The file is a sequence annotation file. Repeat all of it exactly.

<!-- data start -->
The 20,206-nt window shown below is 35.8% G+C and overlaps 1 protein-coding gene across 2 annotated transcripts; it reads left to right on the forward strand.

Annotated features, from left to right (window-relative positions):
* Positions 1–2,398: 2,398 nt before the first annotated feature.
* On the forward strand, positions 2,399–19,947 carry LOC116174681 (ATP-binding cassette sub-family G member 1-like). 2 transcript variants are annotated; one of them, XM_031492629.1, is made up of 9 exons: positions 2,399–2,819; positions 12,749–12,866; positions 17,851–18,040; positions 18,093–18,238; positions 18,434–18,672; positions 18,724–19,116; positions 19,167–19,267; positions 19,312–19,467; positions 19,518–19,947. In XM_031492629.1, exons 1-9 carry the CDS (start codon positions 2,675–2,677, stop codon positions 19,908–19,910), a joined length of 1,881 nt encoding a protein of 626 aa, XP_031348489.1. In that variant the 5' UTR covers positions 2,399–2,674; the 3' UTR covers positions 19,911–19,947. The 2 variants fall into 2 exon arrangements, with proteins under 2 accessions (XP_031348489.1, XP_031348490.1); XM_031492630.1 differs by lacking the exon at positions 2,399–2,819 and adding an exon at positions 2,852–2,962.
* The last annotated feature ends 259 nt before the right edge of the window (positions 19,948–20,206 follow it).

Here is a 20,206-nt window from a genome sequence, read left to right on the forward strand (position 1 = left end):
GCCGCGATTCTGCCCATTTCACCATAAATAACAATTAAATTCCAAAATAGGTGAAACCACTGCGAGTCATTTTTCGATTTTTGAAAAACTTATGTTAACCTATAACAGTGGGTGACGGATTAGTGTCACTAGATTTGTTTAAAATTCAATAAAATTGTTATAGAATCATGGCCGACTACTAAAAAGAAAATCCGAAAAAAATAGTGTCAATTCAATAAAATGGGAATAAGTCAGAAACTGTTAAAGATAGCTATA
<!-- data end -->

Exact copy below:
The 20,206-nt window shown below is 35.8% G+C and overlaps 1 protein-coding gene across 2 annotated transcripts; it reads left to right on the forward strand.

Annotated features, from left to right (window-relative positions):
* Positions 1–2,398: 2,398 nt before the first annotated feature.
* On the forward strand, positions 2,399–19,947 carry LOC116174681 (ATP-binding cassette sub-family G member 1-like). 2 transcript variants are annotated; one of them, XM_031492629.1, is made up of 9 exons: positions 2,399–2,819; positions 12,749–12,866; positions 17,851–18,040; positions 18,093–18,238; positions 18,434–18,672; positions 18,724–19,116; positions 19,167–19,267; positions 19,312–19,467; positions 19,518–19,947. In XM_031492629.1, exons 1-9 carry the CDS (start codon positions 2,675–2,677, stop codon positions 19,908–19,910), a joined length of 1,881 nt encoding a protein of 626 aa, XP_031348489.1. In that variant the 5' UTR covers positions 2,399–2,674; the 3' UTR covers positions 19,911–19,947. The 2 variants fall into 2 exon arrangements, with proteins under 2 accessions (XP_031348489.1, XP_031348490.1); XM_031492630.1 differs by lacking the exon at positions 2,399–2,819 and adding an exon at positions 2,852–2,962.
* The last annotated feature ends 259 nt before the right edge of the window (positions 19,948–20,206 follow it).

Here is a 20,206-nt window from a genome sequence, read left to right on the forward strand (position 1 = left end):
GCCGCGATTCTGCCCATTTCACCATAAATAACAATTAAATTCCAAAATAGGTGAAACCACTGCGAGTCATTTTTCGATTTTTGAAAAACTTATGTTAACCTATAACAGTGGGTGACGGATTAGTGTCACTAGATTTGTTTAAAATTCAATAAAATTGTTATAGAATCATGGCCGACTACTAAAAAGAAAATCCGAAAAAAATAGTGTCAATTCAATAAAATGGGAATAAGTCAGAAACTGTTAAAGATAGCTATA